Data cleansing plays a key role in building models in machine learning. A significant amount of any data scientists’ time is dedicated to data cleansing activity. In a lot of cases, cleaner data gives us the desired results even with a preliminary algorithm. Undoubtedly, there are different types of data and they all require different techniques but the below mentioned steps should serve as a guide to kick off your journey in data cleaning using Python.
Here are the datasets we will be using:
https://www.kaggle.com/hesh97/titanicdataset-traincsv
Let us start by importing the necessary libraries and dataset:
The first step is to take a look at the data. This gives us a brief idea of how the data looks and if there are any anomalies in the dataset. The most common issue encountered during data cleaning is missing values. You can look at the first few rows in the data frame to understand more about the data.
Fields in a dataset which have missing values are represented as NaN(not a number) or None. Here we can see we have empty spaces in our dataset and they can skewer our results. In fact, most of the models do not accept missing values.
We can detect the cells with missing cells and count them using the following commands :
missing_values = data.isnull()
missing_values = data.isnull().sum()
Let us discuss some of the ways to deal with missing values:
1) Deleting rows/columns with missing values:
This is the simplest way to handle / resolve the issue of missing values in your dataset. As the name suggests, this step simply involves deleting the rows or columns which have Nan or none in them. This approach is only recommended when you have enough data in your dataset. The down side of using this approach is you experience loss of data which can affect your results. Hence, this is usually not the best way to deal with missing values however it can be useful when most values in your column are empty.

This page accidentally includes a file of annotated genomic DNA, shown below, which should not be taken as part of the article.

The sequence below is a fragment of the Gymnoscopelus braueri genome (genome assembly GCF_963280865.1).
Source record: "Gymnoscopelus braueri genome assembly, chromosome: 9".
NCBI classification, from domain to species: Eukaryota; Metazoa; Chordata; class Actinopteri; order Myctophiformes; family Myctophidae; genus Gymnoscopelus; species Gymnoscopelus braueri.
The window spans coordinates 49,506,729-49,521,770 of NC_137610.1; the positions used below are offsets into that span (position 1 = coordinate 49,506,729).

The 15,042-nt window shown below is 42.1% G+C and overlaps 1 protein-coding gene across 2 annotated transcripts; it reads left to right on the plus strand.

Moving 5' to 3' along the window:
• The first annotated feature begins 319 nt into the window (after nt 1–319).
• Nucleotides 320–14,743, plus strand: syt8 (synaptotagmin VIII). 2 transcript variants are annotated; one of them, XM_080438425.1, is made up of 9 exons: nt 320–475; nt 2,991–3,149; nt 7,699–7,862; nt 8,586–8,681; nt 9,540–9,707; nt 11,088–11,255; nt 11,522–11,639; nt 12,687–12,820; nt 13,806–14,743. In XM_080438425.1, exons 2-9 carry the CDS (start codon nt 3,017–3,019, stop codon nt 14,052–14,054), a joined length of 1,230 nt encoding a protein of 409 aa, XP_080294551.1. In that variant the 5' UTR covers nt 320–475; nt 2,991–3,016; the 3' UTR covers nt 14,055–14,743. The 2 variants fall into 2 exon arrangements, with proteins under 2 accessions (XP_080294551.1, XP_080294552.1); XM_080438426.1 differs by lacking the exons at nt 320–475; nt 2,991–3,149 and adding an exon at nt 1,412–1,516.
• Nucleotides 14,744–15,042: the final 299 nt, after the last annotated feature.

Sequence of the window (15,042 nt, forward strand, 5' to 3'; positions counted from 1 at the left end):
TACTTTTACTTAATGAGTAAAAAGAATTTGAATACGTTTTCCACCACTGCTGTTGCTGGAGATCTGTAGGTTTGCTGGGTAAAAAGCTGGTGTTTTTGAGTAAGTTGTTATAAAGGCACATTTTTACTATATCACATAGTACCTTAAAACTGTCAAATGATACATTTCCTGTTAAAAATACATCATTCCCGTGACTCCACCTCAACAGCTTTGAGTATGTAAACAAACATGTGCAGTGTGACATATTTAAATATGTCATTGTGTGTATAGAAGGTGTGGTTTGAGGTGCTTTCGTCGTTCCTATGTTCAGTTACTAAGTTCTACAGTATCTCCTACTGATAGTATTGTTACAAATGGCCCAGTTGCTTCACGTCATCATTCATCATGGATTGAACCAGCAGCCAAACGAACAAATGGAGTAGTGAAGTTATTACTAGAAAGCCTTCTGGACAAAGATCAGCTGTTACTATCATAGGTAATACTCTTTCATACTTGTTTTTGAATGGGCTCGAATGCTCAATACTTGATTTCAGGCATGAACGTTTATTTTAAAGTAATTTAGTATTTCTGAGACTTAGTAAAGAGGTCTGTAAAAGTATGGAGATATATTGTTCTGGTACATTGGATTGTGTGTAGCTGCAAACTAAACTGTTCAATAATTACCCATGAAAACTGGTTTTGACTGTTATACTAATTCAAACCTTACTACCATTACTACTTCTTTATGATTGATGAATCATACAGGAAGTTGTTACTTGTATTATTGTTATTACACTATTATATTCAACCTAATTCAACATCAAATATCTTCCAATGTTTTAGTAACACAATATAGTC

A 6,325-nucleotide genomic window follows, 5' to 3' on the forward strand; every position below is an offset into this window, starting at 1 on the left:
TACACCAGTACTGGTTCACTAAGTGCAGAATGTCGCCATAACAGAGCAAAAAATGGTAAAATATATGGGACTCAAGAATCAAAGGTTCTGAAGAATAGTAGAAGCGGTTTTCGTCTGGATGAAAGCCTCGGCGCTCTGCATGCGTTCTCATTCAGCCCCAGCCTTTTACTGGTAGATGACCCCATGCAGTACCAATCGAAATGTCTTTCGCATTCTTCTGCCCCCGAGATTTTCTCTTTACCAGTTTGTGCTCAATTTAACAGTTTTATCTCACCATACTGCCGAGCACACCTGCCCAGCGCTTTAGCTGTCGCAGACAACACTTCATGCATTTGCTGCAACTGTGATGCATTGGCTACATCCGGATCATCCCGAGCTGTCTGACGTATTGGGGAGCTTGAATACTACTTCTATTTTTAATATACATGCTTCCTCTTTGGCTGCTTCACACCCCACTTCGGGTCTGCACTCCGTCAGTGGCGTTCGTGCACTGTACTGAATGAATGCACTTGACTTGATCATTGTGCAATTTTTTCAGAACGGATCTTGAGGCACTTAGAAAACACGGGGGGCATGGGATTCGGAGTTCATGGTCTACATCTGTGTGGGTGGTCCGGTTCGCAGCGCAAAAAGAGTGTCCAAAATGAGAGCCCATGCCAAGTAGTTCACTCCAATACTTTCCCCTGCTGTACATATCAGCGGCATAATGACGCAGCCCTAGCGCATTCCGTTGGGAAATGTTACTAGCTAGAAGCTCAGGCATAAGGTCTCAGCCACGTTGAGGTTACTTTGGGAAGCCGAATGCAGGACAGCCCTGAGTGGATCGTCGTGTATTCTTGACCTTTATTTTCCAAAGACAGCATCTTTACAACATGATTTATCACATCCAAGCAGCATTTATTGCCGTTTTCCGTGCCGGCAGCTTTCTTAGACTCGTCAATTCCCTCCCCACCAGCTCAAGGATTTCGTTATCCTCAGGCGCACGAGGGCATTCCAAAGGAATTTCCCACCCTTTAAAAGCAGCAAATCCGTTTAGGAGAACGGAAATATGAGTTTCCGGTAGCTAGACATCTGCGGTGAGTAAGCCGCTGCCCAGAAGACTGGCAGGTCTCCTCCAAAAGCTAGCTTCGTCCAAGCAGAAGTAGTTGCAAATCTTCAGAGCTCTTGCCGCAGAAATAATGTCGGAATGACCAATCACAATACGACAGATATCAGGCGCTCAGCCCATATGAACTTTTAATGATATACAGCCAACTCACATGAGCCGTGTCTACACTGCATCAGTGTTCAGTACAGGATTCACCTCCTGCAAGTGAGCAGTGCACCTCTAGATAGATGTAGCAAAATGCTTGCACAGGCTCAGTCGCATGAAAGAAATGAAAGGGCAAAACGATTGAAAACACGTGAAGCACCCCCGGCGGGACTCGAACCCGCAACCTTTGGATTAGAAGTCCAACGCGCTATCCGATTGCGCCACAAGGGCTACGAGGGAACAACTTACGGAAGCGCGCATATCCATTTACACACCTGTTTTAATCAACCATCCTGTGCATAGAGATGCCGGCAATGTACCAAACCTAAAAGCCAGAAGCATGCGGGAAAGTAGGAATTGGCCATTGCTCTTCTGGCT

To drop data with missing values we can use:
my_data_without_missing_value = original_data.dropna(inplace=True)
We can choose to drop a feature if we deem it to be unimportant to us. To drop a feature we can use the following:
columns_to_drop = [‘Cabin’,’Embarked’] df_without_features = df.drop(columns_to_drop, axis=1)
2)Replacing with mean/median/mode:
When you have numeric data we can use methods like mean,median and mode to fill in empty values in our data. This is particularly useful when you are calculating data like age, price, etc and you encounter missing values.
Example:
df.fillna(df.mean())
This method adds variance to your dataset and yields better results than removing entire columns and rows.
We can also try imputation to fill in the NaN values. The imputed value is not perfect but it gives more authentic models to work with.
imp=Imputer(missing_values=”NaN”, strategy=”mean” )
imp.fit(df[[“Age”]])
df[“Age”]=imp.transform(df[[“Age”]]).ravel()
3) Predicting missing values:
We can use the features without missing values to help us predict missing values. We can use the correlation between features with machine learning algorithms to help predict the empty values.
Either regression or classification can help us with prediction. In our data frame, we have missing values in the “age” feature so let’s predict the missing values using linear regression.
For linear regression, we require data to be split into two parts:
1) Training data
2) Testing data
Let us split them:
X_train = Dataset without data[“Age”] features with non null values
Y_train = Rows from data[“Age”] with non-null values
X_test = Dataset without data[“Age”] features with null values
Y_test = Rows from data[“Age”] with null values
from sklearn.linear_model import LinearRegression
import pandas as pd
data = pd.read_csv(“train.csv”)
data = data[[“Survived”, “Pclass”, “Sex”, “SibSp”, “Parch”, “Fare”, “Age”]]
data[“Sex”] = [1 if x==”male” else 0 for x in data[“Sex”]]
test_data = data[data[“Age”].isnull()]
data.dropna(inplace=True)
y_train = data[“Age”]
X_train = data.drop(“Age”, axis=1)
X_test = test_data.drop(“Age”, axis=1)
model = LinearRegression()
model.fit(X_train, y_train)
y_pred = model.predict(X_test)
This provides us with superior results than other previous methods as it uses covariance between columns.
Conclusion:
Handling missing values is a problem that needs to be handled cleverly by every aspiring Data Scientist. There are more advanced methods to handle missing data using Machine Learning but the above mentioned methods should suffice for most beginners. There is no hard and fast method to get rid of missing values in your dataset, choosing the best performing method based on your data should be given the most importance.

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